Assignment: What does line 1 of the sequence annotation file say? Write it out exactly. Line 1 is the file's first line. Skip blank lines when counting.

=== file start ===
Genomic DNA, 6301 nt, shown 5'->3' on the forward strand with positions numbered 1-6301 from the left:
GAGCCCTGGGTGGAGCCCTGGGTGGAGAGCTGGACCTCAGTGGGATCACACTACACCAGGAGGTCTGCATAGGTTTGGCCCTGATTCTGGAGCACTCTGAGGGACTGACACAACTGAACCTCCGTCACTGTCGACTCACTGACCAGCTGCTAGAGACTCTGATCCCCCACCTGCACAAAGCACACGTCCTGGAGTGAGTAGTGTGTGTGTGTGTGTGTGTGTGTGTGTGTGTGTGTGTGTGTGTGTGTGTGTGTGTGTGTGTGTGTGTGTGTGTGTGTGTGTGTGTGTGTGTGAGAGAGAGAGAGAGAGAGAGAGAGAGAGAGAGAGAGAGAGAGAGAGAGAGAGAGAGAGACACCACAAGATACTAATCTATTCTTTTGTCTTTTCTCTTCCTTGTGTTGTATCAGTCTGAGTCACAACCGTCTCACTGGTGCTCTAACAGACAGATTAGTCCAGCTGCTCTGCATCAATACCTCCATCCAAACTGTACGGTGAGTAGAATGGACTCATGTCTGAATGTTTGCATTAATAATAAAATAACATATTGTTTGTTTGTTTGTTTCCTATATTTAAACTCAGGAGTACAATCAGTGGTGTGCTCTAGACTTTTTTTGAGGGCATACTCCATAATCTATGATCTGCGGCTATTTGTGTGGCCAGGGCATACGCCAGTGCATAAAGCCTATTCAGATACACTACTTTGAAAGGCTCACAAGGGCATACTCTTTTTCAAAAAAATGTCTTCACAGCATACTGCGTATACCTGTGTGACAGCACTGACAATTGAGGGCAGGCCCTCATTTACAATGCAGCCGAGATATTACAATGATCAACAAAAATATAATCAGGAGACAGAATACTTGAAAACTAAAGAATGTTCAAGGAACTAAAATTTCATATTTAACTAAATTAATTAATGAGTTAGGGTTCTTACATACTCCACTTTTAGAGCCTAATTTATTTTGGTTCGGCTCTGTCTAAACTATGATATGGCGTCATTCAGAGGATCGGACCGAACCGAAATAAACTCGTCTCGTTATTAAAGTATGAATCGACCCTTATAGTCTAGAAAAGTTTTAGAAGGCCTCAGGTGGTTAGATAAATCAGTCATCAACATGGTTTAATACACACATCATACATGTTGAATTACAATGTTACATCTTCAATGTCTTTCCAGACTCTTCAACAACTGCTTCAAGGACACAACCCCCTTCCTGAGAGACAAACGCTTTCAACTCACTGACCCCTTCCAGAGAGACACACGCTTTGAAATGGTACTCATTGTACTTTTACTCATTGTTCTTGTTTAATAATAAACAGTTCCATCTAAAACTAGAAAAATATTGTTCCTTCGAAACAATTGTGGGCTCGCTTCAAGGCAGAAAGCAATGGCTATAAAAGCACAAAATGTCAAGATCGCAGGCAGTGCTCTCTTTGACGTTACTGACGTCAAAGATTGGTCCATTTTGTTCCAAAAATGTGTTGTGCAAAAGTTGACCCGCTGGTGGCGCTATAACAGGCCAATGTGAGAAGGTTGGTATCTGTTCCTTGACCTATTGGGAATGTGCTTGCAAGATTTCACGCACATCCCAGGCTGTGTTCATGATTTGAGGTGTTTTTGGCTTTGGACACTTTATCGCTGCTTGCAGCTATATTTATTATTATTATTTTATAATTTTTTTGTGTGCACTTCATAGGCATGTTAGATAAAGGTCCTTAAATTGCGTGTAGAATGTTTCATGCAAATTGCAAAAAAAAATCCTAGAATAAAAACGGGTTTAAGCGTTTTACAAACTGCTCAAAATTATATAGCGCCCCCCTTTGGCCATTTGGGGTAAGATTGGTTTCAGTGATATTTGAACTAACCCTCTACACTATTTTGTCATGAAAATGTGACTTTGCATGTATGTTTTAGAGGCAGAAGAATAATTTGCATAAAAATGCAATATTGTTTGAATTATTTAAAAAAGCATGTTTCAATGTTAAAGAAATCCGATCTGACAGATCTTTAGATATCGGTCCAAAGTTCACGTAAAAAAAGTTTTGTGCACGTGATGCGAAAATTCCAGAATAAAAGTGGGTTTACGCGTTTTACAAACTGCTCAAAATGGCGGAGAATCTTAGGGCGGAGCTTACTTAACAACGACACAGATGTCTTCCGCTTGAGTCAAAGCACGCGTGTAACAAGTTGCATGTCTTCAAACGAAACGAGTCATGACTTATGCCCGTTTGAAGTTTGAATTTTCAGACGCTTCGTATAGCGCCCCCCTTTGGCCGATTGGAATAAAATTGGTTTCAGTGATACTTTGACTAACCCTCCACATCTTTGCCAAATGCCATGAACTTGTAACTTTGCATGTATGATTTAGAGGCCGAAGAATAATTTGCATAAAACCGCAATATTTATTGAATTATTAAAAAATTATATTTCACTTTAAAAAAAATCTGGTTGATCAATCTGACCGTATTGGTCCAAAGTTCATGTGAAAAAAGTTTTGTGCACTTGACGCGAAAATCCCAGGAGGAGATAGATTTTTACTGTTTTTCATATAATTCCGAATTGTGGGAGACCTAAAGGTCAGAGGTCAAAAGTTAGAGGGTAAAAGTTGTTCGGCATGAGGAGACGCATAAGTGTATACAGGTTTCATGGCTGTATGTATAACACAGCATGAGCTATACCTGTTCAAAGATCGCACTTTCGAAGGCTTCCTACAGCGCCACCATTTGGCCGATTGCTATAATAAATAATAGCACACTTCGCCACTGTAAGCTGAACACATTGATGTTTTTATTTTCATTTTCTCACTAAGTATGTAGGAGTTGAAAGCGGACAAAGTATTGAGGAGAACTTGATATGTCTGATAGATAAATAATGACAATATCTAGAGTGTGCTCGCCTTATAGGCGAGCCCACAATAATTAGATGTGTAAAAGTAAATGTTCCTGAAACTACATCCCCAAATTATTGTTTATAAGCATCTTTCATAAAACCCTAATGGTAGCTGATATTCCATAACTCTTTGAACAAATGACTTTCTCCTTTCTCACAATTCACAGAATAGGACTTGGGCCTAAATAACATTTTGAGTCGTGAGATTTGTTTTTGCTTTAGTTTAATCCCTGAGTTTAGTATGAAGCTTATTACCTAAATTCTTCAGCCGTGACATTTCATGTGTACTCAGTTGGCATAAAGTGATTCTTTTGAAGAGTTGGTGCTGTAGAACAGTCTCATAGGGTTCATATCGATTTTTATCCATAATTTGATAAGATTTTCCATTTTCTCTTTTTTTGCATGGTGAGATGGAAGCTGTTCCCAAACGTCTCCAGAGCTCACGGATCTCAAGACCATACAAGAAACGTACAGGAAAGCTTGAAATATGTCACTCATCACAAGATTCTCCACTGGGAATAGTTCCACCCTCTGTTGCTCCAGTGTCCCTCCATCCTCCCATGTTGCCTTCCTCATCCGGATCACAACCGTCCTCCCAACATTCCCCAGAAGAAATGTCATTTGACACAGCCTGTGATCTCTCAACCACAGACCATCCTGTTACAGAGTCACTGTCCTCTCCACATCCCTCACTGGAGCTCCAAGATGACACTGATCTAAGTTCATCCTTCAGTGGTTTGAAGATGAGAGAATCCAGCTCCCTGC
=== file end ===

Genomic DNA, 6301 nt, shown 5'->3' on the forward strand with positions numbered 1-6301 from the left: